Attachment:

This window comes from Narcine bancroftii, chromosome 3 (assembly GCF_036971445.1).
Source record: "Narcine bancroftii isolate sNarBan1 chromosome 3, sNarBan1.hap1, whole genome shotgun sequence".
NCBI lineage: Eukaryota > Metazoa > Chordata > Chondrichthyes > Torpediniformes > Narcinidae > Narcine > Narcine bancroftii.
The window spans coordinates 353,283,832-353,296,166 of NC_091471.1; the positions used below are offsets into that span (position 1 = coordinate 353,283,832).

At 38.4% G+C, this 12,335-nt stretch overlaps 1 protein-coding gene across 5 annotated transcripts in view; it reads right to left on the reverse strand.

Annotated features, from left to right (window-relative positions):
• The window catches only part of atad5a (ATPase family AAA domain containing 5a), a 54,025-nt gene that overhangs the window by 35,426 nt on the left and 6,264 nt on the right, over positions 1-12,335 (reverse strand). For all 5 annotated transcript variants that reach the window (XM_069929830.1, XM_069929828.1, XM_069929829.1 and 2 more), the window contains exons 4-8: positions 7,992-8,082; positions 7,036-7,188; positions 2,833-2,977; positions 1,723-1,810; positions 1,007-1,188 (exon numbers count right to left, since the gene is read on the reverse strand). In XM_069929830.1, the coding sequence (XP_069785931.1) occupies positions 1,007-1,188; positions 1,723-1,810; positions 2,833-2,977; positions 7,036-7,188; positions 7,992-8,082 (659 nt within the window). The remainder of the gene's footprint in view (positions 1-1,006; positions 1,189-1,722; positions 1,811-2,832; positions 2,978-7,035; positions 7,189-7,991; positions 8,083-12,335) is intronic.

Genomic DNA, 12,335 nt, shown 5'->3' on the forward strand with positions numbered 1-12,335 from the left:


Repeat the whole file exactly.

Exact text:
This window comes from Narcine bancroftii, chromosome 3 (assembly GCF_036971445.1).
Source record: "Narcine bancroftii isolate sNarBan1 chromosome 3, sNarBan1.hap1, whole genome shotgun sequence".
NCBI lineage: Eukaryota > Metazoa > Chordata > Chondrichthyes > Torpediniformes > Narcinidae > Narcine > Narcine bancroftii.
The window spans coordinates 353,283,832-353,296,166 of NC_091471.1; the positions used below are offsets into that span (position 1 = coordinate 353,283,832).

At 38.4% G+C, this 12,335-nt stretch overlaps 1 protein-coding gene across 5 annotated transcripts in view; it reads right to left on the reverse strand.

Annotated features, from left to right (window-relative positions):
• The window catches only part of atad5a (ATPase family AAA domain containing 5a), a 54,025-nt gene that overhangs the window by 35,426 nt on the left and 6,264 nt on the right, over positions 1-12,335 (reverse strand). For all 5 annotated transcript variants that reach the window (XM_069929830.1, XM_069929828.1, XM_069929829.1 and 2 more), the window contains exons 4-8: positions 7,992-8,082; positions 7,036-7,188; positions 2,833-2,977; positions 1,723-1,810; positions 1,007-1,188 (exon numbers count right to left, since the gene is read on the reverse strand). In XM_069929830.1, the coding sequence (XP_069785931.1) occupies positions 1,007-1,188; positions 1,723-1,810; positions 2,833-2,977; positions 7,036-7,188; positions 7,992-8,082 (659 nt within the window). The remainder of the gene's footprint in view (positions 1-1,006; positions 1,189-1,722; positions 1,811-2,832; positions 2,978-7,035; positions 7,189-7,991; positions 8,083-12,335) is intronic.

Genomic DNA, 12,335 nt, shown 5'->3' on the forward strand with positions numbered 1-12,335 from the left: